The fastest path between Point A and Point B is a straight line. Not so fast, says a team of scientists and engineers who recently disproved this commonly accepted notion using a NASA satellite that had not moved more than 15 degrees during its 12-year mission studying the Sun.
In what may seem counterintuitive even to engineers, a team from the Naval Postgraduate School (NPS) in Monterey, Calif., Draper Laboratory in Houston, Texas, and the NASA Goddard Space Flight Center in Greenbelt, Md., proved that the spacecraft actually rotated faster to reach a particular target in the sky when it carried out a set of mathematically calculated movements. These maneuvers looked more like the steps dancers would perform doing the tango, the foxtrot, or another ballroom dance.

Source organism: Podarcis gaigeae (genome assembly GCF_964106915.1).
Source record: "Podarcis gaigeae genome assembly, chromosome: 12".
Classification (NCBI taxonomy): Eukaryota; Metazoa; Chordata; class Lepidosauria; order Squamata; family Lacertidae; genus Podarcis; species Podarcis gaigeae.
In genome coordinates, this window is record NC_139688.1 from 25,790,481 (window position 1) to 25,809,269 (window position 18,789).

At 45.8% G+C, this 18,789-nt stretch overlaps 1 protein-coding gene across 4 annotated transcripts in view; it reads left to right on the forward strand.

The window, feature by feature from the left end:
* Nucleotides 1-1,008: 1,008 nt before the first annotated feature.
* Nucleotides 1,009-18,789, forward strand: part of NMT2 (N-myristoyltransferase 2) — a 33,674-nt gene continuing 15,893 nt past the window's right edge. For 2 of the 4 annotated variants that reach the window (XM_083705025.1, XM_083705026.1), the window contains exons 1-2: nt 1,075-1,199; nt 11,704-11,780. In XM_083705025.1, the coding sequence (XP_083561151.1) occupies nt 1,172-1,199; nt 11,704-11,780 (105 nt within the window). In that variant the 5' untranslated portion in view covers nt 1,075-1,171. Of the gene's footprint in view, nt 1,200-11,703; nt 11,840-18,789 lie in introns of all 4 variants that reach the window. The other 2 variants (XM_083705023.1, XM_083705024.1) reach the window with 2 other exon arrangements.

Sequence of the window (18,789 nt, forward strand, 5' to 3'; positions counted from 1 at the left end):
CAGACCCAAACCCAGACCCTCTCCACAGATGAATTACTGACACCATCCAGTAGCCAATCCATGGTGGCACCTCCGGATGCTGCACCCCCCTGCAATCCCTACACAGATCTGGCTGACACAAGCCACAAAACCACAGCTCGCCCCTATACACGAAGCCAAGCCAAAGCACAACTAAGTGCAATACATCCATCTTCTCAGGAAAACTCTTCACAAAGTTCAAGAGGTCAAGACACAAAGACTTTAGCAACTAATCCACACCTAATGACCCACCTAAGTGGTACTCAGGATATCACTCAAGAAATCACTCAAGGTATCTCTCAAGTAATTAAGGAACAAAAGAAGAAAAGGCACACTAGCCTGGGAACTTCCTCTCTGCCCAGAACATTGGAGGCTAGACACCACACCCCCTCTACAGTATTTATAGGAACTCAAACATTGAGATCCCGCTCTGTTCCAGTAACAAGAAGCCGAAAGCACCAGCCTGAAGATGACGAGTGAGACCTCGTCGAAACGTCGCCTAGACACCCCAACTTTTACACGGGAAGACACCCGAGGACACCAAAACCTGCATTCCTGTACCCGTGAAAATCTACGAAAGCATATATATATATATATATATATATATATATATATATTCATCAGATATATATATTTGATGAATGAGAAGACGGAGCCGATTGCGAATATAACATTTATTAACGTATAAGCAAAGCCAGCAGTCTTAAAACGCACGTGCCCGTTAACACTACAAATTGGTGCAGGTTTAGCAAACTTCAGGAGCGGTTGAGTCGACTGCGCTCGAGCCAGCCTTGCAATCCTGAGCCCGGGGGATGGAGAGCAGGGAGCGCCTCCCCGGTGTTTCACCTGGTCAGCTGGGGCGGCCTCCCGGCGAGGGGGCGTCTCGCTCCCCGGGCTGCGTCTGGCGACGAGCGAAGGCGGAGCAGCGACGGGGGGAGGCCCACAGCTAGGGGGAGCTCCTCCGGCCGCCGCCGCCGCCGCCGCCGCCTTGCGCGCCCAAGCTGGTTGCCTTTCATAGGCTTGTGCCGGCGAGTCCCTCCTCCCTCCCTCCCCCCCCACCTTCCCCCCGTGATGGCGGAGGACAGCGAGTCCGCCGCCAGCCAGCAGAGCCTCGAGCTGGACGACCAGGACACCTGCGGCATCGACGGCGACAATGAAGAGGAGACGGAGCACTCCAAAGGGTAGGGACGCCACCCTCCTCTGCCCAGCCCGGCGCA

“That spacecraft was dancing on the sky,” said Osvaldo Cuevas, the mission director of NASA’s Transition Region and Coronal Explorer (TRACE), the spacecraft that carried the experiment before NASA decommissioned it in September. Had TRACE sported a pair of legs, its steps would have traced roughly the pattern of a five-point star. Until the spacecraft’s debut on NASA’s version of “Dancing with the Stars,” TRACE stared steadily at the Sun producing millions of images of the corona, the Sun’s outer atmosphere that extends millions of kilometers into space and is nearly 200 times hotter than the Sun’s visible surface.